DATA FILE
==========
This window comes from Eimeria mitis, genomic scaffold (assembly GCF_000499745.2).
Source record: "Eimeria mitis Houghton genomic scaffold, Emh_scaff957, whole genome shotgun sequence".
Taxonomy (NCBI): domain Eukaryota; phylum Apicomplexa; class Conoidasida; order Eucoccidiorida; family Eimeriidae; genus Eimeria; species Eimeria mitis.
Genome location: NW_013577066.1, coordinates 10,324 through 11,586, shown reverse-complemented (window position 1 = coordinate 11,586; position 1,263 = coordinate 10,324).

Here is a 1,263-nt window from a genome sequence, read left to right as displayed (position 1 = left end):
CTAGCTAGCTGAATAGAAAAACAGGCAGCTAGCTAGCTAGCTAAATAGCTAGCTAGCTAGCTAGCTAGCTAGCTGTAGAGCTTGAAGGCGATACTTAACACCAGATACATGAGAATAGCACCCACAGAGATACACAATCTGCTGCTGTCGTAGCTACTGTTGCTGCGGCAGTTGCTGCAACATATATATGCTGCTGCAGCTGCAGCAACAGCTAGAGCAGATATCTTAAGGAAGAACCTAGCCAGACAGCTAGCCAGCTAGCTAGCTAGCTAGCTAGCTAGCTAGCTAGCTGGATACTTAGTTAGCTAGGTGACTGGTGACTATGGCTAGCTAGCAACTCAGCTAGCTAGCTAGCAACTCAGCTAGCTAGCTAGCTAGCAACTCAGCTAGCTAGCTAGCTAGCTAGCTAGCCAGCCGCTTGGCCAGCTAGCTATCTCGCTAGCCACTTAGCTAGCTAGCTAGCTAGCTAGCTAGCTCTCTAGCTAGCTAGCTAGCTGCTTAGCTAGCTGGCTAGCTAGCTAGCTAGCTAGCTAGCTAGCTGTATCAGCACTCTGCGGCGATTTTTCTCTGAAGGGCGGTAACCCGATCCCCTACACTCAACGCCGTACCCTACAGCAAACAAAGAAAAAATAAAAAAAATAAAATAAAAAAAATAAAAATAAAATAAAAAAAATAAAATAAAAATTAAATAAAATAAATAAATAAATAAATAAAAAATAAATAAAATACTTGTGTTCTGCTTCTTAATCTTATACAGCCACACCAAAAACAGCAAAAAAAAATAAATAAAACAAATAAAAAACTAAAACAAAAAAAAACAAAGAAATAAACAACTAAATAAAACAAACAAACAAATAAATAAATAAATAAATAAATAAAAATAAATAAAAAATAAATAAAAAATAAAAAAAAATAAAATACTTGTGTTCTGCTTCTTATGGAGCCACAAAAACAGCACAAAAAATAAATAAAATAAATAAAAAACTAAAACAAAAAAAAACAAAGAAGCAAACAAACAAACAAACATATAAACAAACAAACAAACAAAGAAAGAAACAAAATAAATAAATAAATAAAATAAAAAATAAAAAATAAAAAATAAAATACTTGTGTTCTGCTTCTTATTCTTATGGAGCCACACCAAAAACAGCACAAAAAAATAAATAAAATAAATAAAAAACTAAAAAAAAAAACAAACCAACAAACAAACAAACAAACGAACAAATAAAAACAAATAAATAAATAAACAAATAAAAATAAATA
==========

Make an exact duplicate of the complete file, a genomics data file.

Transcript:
This window comes from Eimeria mitis, genomic scaffold (assembly GCF_000499745.2).
Source record: "Eimeria mitis Houghton genomic scaffold, Emh_scaff957, whole genome shotgun sequence".
Taxonomy (NCBI): domain Eukaryota; phylum Apicomplexa; class Conoidasida; order Eucoccidiorida; family Eimeriidae; genus Eimeria; species Eimeria mitis.
Genome location: NW_013577066.1, coordinates 10,324 through 11,586, shown reverse-complemented (window position 1 = coordinate 11,586; position 1,263 = coordinate 10,324).

Here is a 1,263-nt window from a genome sequence, read left to right as displayed (position 1 = left end):
CTAGCTAGCTGAATAGAAAAACAGGCAGCTAGCTAGCTAGCTAAATAGCTAGCTAGCTAGCTAGCTAGCTAGCTGTAGAGCTTGAAGGCGATACTTAACACCAGATACATGAGAATAGCACCCACAGAGATACACAATCTGCTGCTGTCGTAGCTACTGTTGCTGCGGCAGTTGCTGCAACATATATATGCTGCTGCAGCTGCAGCAACAGCTAGAGCAGATATCTTAAGGAAGAACCTAGCCAGACAGCTAGCCAGCTAGCTAGCTAGCTAGCTAGCTAGCTAGCTAGCTGGATACTTAGTTAGCTAGGTGACTGGTGACTATGGCTAGCTAGCAACTCAGCTAGCTAGCTAGCAACTCAGCTAGCTAGCTAGCTAGCAACTCAGCTAGCTAGCTAGCTAGCTAGCTAGCCAGCCGCTTGGCCAGCTAGCTATCTCGCTAGCCACTTAGCTAGCTAGCTAGCTAGCTAGCTAGCTCTCTAGCTAGCTAGCTAGCTGCTTAGCTAGCTGGCTAGCTAGCTAGCTAGCTAGCTAGCTAGCTGTATCAGCACTCTGCGGCGATTTTTCTCTGAAGGGCGGTAACCCGATCCCCTACACTCAACGCCGTACCCTACAGCAAACAAAGAAAAAATAAAAAAAATAAAATAAAAAAAATAAAAATAAAATAAAAAAAATAAAATAAAAATTAAATAAAATAAATAAATAAATAAATAAAAAATAAATAAAATACTTGTGTTCTGCTTCTTAATCTTATACAGCCACACCAAAAACAGCAAAAAAAAATAAATAAAACAAATAAAAAACTAAAACAAAAAAAAACAAAGAAATAAACAACTAAATAAAACAAACAAACAAATAAATAAATAAATAAATAAATAAAAATAAATAAAAAATAAATAAAAAATAAAAAAAAATAAAATACTTGTGTTCTGCTTCTTATGGAGCCACAAAAACAGCACAAAAAATAAATAAAATAAATAAAAAACTAAAACAAAAAAAAACAAAGAAGCAAACAAACAAACAAACATATAAACAAACAAACAAACAAAGAAAGAAACAAAATAAATAAATAAATAAAATAAAAAATAAAAAATAAAAAATAAAATACTTGTGTTCTGCTTCTTATTCTTATGGAGCCACACCAAAAACAGCACAAAAAAATAAATAAAATAAATAAAAAACTAAAAAAAAAAACAAACCAACAAACAAACAAACAAACGAACAAATAAAAACAAATAAATAAATAAACAAATAAAAATAAATA